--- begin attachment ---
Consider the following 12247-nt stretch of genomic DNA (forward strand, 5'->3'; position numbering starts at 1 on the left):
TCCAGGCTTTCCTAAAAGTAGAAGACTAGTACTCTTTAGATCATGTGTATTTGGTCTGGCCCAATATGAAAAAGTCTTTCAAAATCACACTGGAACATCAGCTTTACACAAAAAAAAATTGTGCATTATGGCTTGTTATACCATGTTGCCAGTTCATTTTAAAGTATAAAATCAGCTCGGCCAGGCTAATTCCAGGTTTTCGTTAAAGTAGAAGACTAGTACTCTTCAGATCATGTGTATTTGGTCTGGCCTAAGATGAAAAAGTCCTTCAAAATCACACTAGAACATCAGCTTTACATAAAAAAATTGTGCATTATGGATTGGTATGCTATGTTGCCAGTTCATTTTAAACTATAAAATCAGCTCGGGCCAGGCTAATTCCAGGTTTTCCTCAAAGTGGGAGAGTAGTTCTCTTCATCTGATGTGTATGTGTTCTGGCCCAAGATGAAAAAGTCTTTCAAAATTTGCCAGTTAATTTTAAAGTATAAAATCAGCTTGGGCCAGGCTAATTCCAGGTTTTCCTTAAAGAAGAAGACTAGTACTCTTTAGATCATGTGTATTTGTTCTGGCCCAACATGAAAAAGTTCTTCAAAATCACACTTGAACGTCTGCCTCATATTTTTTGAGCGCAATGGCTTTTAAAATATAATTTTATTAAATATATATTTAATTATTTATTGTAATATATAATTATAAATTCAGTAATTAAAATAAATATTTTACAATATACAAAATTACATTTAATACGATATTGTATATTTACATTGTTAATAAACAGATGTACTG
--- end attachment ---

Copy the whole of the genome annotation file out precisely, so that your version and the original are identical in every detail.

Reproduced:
Consider the following 12247-nt stretch of genomic DNA (forward strand, 5'->3'; position numbering starts at 1 on the left):
TCCAGGCTTTCCTAAAAGTAGAAGACTAGTACTCTTTAGATCATGTGTATTTGGTCTGGCCCAATATGAAAAAGTCTTTCAAAATCACACTGGAACATCAGCTTTACACAAAAAAAAATTGTGCATTATGGCTTGTTATACCATGTTGCCAGTTCATTTTAAAGTATAAAATCAGCTCGGCCAGGCTAATTCCAGGTTTTCGTTAAAGTAGAAGACTAGTACTCTTCAGATCATGTGTATTTGGTCTGGCCTAAGATGAAAAAGTCCTTCAAAATCACACTAGAACATCAGCTTTACATAAAAAAATTGTGCATTATGGATTGGTATGCTATGTTGCCAGTTCATTTTAAACTATAAAATCAGCTCGGGCCAGGCTAATTCCAGGTTTTCCTCAAAGTGGGAGAGTAGTTCTCTTCATCTGATGTGTATGTGTTCTGGCCCAAGATGAAAAAGTCTTTCAAAATTTGCCAGTTAATTTTAAAGTATAAAATCAGCTTGGGCCAGGCTAATTCCAGGTTTTCCTTAAAGAAGAAGACTAGTACTCTTTAGATCATGTGTATTTGTTCTGGCCCAACATGAAAAAGTTCTTCAAAATCACACTTGAACGTCTGCCTCATATTTTTTGAGCGCAATGGCTTTTAAAATATAATTTTATTAAATATATATTTAATTATTTATTGTAATATATAATTATAAATTCAGTAATTAAAATAAATATTTTACAATATACAAAATTACATTTAATACGATATTGTATATTTACATTGTTAATAAACAGATGTACTG